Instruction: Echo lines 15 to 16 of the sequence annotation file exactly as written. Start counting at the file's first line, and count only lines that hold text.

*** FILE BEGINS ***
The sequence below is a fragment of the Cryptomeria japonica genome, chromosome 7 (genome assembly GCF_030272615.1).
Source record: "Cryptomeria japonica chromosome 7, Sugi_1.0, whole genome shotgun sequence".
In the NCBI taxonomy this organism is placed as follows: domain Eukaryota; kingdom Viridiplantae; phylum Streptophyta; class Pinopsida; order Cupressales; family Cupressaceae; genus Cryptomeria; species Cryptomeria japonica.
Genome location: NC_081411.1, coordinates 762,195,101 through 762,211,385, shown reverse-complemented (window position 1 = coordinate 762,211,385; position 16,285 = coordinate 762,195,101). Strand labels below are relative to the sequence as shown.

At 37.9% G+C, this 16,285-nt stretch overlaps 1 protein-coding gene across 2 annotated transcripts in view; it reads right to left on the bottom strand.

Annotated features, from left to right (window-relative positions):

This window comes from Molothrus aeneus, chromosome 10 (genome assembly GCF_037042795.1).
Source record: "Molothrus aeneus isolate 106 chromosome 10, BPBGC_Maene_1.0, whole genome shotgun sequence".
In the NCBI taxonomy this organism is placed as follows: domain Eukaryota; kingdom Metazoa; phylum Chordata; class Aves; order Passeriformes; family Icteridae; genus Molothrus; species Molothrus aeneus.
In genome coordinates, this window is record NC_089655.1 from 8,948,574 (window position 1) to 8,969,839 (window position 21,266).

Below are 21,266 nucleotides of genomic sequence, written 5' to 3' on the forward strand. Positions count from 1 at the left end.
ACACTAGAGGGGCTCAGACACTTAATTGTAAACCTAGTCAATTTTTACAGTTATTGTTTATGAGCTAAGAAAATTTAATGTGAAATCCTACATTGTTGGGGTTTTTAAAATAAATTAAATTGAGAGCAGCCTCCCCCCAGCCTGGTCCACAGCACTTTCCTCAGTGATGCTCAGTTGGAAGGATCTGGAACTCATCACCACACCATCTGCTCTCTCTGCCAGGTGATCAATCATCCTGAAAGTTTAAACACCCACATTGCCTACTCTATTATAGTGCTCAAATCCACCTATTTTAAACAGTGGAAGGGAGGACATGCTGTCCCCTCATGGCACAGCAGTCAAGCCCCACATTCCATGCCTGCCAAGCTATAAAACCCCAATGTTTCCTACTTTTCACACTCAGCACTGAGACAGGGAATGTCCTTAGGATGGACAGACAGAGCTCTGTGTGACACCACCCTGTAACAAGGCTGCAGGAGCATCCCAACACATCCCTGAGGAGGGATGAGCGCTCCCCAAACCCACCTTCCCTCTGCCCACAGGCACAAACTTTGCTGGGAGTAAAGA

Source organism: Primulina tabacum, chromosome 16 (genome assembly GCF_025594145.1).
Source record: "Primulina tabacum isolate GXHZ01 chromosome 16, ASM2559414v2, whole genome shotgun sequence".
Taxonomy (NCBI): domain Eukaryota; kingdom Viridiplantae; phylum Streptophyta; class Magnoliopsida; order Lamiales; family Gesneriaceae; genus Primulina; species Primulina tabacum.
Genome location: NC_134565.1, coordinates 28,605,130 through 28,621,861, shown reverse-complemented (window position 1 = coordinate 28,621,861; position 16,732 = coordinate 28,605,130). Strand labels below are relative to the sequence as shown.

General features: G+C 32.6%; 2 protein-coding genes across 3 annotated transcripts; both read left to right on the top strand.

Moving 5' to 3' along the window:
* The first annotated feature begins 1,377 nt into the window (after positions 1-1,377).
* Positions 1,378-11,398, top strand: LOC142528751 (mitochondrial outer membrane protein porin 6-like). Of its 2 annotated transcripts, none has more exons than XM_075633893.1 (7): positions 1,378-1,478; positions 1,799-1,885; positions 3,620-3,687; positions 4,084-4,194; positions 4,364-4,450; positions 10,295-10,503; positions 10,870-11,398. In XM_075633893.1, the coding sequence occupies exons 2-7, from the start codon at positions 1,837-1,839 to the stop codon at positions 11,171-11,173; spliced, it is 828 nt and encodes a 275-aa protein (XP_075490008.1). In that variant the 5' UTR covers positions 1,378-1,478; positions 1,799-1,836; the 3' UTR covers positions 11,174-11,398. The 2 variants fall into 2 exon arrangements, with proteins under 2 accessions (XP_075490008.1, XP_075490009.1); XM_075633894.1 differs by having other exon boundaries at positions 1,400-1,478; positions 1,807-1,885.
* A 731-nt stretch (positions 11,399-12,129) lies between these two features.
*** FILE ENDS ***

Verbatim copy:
Taxonomy (NCBI): domain Eukaryota; kingdom Viridiplantae; phylum Streptophyta; class Magnoliopsida; order Lamiales; family Gesneriaceae; genus Primulina; species Primulina tabacum.
Genome location: NC_134565.1, coordinates 28,605,130 through 28,621,861, shown reverse-complemented (window position 1 = coordinate 28,621,861; position 16,732 = coordinate 28,605,130). Strand labels below are relative to the sequence as shown.